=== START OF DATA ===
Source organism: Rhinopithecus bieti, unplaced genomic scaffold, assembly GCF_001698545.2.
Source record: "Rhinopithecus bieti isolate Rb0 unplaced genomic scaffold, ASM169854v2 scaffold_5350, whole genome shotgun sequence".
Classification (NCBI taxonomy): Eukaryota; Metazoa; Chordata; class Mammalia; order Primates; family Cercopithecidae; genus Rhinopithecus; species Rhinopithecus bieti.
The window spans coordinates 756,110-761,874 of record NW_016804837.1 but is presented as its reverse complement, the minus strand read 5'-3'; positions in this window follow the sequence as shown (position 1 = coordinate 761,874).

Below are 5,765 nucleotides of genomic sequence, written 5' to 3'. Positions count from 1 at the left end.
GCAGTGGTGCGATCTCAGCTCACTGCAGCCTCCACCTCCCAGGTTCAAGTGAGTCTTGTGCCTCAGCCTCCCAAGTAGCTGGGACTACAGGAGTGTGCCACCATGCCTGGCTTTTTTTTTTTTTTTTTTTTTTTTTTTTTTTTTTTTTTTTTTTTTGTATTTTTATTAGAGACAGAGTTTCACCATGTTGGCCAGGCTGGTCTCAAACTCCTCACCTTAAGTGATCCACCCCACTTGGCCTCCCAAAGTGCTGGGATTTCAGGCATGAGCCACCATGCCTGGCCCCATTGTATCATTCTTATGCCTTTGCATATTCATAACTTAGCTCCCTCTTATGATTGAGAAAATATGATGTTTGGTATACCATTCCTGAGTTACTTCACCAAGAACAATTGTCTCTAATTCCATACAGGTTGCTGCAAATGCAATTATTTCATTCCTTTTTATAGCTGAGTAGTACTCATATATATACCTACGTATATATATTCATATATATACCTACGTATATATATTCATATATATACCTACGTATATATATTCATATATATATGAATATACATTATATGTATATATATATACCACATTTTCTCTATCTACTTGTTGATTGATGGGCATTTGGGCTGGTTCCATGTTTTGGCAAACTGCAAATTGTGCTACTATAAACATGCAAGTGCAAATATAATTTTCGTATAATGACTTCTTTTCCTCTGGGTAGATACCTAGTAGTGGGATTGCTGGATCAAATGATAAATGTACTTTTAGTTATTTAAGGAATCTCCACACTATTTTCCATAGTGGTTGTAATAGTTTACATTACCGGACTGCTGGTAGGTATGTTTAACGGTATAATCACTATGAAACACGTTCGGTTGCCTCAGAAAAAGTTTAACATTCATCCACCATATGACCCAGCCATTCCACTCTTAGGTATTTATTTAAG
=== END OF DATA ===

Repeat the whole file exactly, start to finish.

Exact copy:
Source organism: Rhinopithecus bieti, unplaced genomic scaffold, assembly GCF_001698545.2.
Source record: "Rhinopithecus bieti isolate Rb0 unplaced genomic scaffold, ASM169854v2 scaffold_5350, whole genome shotgun sequence".
Classification (NCBI taxonomy): Eukaryota; Metazoa; Chordata; class Mammalia; order Primates; family Cercopithecidae; genus Rhinopithecus; species Rhinopithecus bieti.
The window spans coordinates 756,110-761,874 of record NW_016804837.1 but is presented as its reverse complement, the minus strand read 5'-3'; positions in this window follow the sequence as shown (position 1 = coordinate 761,874).

Below are 5,765 nucleotides of genomic sequence, written 5' to 3'. Positions count from 1 at the left end.
GCAGTGGTGCGATCTCAGCTCACTGCAGCCTCCACCTCCCAGGTTCAAGTGAGTCTTGTGCCTCAGCCTCCCAAGTAGCTGGGACTACAGGAGTGTGCCACCATGCCTGGCTTTTTTTTTTTTTTTTTTTTTTTTTTTTTTTTTTTTTTTTTTTTTGTATTTTTATTAGAGACAGAGTTTCACCATGTTGGCCAGGCTGGTCTCAAACTCCTCACCTTAAGTGATCCACCCCACTTGGCCTCCCAAAGTGCTGGGATTTCAGGCATGAGCCACCATGCCTGGCCCCATTGTATCATTCTTATGCCTTTGCATATTCATAACTTAGCTCCCTCTTATGATTGAGAAAATATGATGTTTGGTATACCATTCCTGAGTTACTTCACCAAGAACAATTGTCTCTAATTCCATACAGGTTGCTGCAAATGCAATTATTTCATTCCTTTTTATAGCTGAGTAGTACTCATATATATACCTACGTATATATATTCATATATATACCTACGTATATATATTCATATATATACCTACGTATATATATTCATATATATATGAATATACATTATATGTATATATATATACCACATTTTCTCTATCTACTTGTTGATTGATGGGCATTTGGGCTGGTTCCATGTTTTGGCAAACTGCAAATTGTGCTACTATAAACATGCAAGTGCAAATATAATTTTCGTATAATGACTTCTTTTCCTCTGGGTAGATACCTAGTAGTGGGATTGCTGGATCAAATGATAAATGTACTTTTAGTTATTTAAGGAATCTCCACACTATTTTCCATAGTGGTTGTAATAGTTTACATTACCGGACTGCTGGTAGGTATGTTTAACGGTATAATCACTATGAAACACGTTCGGTTGCCTCAGAAAAAGTTTAACATTCATCCACCATATGACCCAGCCATTCCACTCTTAGGTATTTATTTAAG